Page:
They will either have to live in hiding in Pakistan, or if they have the opportunity - leave the country.
There are also 600 Christian families who fled from the area when Rimsha was accused. They are frightened to go back, especially after learning that the burnt pages were planted by the cleric himself.
They were promised that they would be provided with shelter and food, but that never happened, so their future is uncertain.
The cleric's arrest has stirred a reaction in the civil society. This has given a fresh start to the debate about the reforms in the blasphemy laws, as this case is another example where the laws have been abused for personal gain.
This is a national issue and everyone who claims to be secular and liberal should raise their voice. It's time to stop atrocities on the basis of religion.
If we don't raise our voice now, the next generations will question our silence.
Sohail, student, Karachi
A young girl with learning difficulties arrested under the blasphemy law was already a shocker! Planting the pages in order to get her accused is disgusting.
That is not what Islam teaches us. A child cannot be put in jail, that's the law. The case should be investigated and the girl protected from the maniacs who think they are keepers of Islam.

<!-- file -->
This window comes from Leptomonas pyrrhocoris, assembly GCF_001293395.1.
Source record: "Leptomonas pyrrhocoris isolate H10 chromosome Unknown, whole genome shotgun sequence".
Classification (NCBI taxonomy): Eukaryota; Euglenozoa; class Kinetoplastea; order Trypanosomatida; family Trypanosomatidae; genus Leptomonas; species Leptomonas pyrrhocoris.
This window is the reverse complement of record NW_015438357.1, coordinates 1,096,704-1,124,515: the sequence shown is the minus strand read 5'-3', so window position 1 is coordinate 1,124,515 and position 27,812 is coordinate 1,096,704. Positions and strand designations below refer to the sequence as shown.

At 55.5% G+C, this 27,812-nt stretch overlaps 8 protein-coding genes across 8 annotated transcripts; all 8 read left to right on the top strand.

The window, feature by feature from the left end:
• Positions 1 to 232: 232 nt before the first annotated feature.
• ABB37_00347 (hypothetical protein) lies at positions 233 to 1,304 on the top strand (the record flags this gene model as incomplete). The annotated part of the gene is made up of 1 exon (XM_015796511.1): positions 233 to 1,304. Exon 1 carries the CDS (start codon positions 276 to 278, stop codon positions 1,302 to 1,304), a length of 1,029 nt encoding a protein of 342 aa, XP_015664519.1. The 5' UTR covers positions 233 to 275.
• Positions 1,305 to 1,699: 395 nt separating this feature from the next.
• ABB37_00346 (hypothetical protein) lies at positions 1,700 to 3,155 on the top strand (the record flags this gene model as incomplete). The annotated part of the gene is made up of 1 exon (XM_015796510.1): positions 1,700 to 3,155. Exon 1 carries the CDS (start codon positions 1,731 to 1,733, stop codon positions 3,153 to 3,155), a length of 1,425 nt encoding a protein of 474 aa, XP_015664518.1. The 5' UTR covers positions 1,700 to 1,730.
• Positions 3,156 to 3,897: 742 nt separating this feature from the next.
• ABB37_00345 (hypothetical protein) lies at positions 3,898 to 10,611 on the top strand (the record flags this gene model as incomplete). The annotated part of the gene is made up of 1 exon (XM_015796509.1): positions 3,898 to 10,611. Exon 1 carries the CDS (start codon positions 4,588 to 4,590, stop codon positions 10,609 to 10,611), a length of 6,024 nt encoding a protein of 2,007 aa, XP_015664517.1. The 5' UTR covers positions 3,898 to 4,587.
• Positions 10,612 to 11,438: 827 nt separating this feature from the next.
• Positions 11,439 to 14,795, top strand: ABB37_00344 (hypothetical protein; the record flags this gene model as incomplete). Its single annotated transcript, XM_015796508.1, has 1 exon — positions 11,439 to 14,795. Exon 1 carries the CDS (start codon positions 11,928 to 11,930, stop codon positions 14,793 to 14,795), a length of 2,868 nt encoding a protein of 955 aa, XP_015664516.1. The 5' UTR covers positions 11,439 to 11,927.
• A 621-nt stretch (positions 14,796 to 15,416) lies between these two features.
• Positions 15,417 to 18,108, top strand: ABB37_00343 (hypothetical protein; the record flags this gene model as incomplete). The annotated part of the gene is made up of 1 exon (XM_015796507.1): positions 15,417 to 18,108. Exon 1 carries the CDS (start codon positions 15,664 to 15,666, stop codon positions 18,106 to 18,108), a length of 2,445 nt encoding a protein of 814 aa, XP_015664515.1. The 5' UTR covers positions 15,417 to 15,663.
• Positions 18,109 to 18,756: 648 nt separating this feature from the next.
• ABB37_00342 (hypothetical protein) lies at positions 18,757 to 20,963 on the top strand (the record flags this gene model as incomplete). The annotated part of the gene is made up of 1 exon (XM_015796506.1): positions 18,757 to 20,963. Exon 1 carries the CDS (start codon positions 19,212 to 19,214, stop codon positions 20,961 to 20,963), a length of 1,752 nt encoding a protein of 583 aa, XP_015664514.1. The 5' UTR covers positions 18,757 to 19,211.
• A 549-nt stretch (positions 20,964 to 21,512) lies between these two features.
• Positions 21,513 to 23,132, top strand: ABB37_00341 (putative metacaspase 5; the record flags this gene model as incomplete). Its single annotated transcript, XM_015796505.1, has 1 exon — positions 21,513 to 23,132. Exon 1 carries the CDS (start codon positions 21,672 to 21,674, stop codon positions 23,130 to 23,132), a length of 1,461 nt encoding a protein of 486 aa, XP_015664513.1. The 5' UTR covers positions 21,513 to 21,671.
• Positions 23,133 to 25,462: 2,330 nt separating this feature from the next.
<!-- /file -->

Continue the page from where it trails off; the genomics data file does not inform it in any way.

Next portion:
The imam should be charged and if found guilty, he should get the maximum punishment for inciting religious violence.
This would set an example and will make people think very carefully in the future if they are tempted to use the law to settle personal vendettas.
However, the blasphemy law should never be abolished. No-one has the right to hurt the feelings of any group - ethnic or religious.
Religious minorities should practise their faith in peace and maniacs should not be allowed to hijack the law.
Adnan, computer programmer, Lahore
I felt deeply disappointed when I heard about this incident. I cannot say I was shocked as such incidents are unfortunately not new in this country.
However, this was particularly disturbing as the girl was a minor and with learning difficulties.
Contrary to the popular belief in the West that the law needs to be scrapped, I think the law should stay.
The law provides a chance for the law-enforcement authorities to interfere in the matter. Otherwise, the angry mob would take it upon their honour to avenge for the alleged blasphemy.
It's not the law to blame, it's the people! The Muslim clergy have never advocated religious tolerance, though the clerics wouldn't take the blame.
The governor of the state of Punjab was shot dead by his own bodyguard for just speaking against the blasphemy law, and a wide class of the society, even well-educated people, declared the bodyguard a 'hero'! Such is the dismal state of affairs in this country.
It's very disturbing for me that even speaking about this law in public has become a taboo. The Pakistani electronic media, particularly TV, has avoided this story and renowned news anchors have avoided talking on this matter.
Interviews by Krassimira Twigg